17 June 2009

the voice of sounds

In English and French (and consequently IPA), the difference between the sounds of 'p' and 'b' is the the latter is voiced and the former is not. In Mandarin Chinese, the difference between the (Pinyin) 'p' and 'b' is that the former is aspirated and the latter is not. In German the difference between the two is not in voicing, because most consonants in German are unvoiced. Generally the difference seems to be in aspiration (just as in Mandarin), but this is not the entire (scientific) truth. Wikipedia writes:
The nature of the phonetic difference between the voiceless lenis consonants and the similarly voiceless fortis consonants is controversial. It is generally described as a difference in articulatory force, and occasionally as a difference in articulatory length; for the most part, it is assumed that one of these characteristics implies the other.
Lenis and fortis here refers to a whole bunch of consonant pairs, written in IPA: /p-b/, /t-d/, /k-ɡ/, /s-z/, /ʃ-ʒ/. In any case, I have to learn how to properly say the voiced English consonants. I have started this training last year, most notably with my effort to make the word "fog" sound different from a four-letter-word and "bug" sound different from a colloquial unit of currency. I still have to train this a lot, but now I am faced with another problem: the IPA sounds /s-z/ in English are both written as "s" (except in zoo and some American spellings like "digitize", "monetize", "analyze"). Although this sound does not distinguish word pairs as often, it can still lead to non-understanding when pronounced wrongly. Furthermore, with an impeccable accent as a long-term goal, I would also like to distinguish /θ-ð/ which are both written as "th" in English. It's unvoiced in "thaw, think, earth, ..." and voiced in "they, the, this, ...". I will have to look up every word to find out; and then learn it again. Fortunately, as I start writing in Quikscript, I have an easy way to remember all those pronunciations.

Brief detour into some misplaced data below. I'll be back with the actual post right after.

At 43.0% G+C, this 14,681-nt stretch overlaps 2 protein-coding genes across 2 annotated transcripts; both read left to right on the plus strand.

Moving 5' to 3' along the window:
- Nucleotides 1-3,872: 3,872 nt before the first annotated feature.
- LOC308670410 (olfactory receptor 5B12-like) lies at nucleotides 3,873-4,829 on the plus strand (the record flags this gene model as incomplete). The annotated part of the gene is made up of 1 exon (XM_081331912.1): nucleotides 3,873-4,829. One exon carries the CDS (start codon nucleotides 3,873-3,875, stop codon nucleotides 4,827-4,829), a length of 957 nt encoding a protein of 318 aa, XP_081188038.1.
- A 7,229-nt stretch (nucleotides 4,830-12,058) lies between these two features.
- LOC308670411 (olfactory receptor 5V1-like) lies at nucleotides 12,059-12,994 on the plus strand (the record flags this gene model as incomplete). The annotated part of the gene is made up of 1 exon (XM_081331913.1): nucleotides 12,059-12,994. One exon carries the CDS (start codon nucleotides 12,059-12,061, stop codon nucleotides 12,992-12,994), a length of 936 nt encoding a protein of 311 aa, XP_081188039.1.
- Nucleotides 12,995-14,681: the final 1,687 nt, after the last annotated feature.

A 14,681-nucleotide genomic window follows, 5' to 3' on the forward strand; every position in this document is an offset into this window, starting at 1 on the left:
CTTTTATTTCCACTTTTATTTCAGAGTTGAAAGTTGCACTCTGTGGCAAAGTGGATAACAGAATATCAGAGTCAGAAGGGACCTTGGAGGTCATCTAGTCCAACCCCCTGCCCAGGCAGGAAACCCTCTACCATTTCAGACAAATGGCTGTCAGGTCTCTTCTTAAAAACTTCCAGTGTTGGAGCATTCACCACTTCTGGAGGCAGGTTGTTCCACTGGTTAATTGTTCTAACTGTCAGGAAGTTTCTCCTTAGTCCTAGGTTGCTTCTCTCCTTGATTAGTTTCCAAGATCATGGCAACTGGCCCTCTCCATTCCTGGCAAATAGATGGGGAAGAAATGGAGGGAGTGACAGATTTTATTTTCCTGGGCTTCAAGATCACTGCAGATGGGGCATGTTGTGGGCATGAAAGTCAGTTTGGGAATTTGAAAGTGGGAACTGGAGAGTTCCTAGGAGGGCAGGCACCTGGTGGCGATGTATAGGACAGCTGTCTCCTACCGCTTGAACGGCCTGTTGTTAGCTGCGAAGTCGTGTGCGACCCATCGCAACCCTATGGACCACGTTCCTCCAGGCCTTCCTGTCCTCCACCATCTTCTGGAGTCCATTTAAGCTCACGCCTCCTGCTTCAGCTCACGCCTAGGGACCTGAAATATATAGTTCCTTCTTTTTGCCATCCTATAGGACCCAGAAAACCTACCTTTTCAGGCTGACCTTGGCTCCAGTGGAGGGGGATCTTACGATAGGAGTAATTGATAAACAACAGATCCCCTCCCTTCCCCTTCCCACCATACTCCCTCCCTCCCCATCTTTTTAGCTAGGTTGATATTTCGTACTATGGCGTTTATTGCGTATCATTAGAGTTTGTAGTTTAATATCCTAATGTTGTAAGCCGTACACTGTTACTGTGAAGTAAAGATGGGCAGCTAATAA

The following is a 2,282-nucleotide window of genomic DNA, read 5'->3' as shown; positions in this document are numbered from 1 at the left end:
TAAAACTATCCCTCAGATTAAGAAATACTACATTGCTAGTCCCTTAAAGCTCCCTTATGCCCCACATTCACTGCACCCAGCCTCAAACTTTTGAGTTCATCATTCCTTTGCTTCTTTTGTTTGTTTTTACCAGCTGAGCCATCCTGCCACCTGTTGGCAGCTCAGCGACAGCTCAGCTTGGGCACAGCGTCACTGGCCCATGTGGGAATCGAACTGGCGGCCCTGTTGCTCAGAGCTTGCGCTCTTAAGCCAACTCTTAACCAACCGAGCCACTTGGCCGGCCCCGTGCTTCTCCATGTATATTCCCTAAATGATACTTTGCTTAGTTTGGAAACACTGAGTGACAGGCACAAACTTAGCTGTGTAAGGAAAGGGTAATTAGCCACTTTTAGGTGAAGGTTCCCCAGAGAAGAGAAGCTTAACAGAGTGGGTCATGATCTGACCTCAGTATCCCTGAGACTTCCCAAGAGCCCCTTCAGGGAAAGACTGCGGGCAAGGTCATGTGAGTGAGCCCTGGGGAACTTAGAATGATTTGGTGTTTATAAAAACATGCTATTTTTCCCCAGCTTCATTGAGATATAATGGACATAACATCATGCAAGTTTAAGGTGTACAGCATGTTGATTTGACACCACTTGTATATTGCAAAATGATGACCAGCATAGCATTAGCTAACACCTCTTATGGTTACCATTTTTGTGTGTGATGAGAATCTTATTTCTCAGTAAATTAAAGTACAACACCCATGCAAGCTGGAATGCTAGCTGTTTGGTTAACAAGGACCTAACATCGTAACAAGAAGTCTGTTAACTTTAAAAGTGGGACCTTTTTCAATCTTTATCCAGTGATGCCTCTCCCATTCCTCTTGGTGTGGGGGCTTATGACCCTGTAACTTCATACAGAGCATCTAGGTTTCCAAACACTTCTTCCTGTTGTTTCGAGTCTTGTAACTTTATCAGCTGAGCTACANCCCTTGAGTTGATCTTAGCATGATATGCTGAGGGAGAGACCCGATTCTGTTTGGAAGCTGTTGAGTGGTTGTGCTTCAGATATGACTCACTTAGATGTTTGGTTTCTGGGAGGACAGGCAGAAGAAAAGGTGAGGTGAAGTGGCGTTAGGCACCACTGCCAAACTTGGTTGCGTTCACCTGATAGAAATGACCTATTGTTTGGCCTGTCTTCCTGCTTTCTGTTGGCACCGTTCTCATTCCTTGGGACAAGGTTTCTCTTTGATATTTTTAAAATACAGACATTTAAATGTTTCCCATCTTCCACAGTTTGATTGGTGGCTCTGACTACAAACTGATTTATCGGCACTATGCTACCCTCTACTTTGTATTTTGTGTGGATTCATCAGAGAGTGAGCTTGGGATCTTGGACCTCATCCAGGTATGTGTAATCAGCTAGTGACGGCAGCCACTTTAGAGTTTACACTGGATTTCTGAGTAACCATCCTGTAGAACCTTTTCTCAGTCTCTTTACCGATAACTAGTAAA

PS: posts on Quikscript upcoming. ;-)


Sarah said...

Actually, the problem for Germans in English with /b/, /g/, /d/ is not so much that we cannot pronounce them, but more that in German there is a phenomenon called final obstruent devoicing. That means Germans have the habit to always say /p/, /k/ and /t/ at the end of a word. Take 'Bob'. While the English say /bɒb/, Germans tend to say /bɒp/. The first /b/ is okay, the second slips into /p/.

A similar problem arises with /z/ and /s/. Both sounds exist in a very similar fashion in German, for example, in 'Samstag' (IPA: /zamstag/) you have both right next to each other. However, in German /s/ never occurs at the beginning of the word while in English initial 's' is always /s/. I've never heard of misunderstandings in English because of /s/ and /z/, though. Can you give an example?

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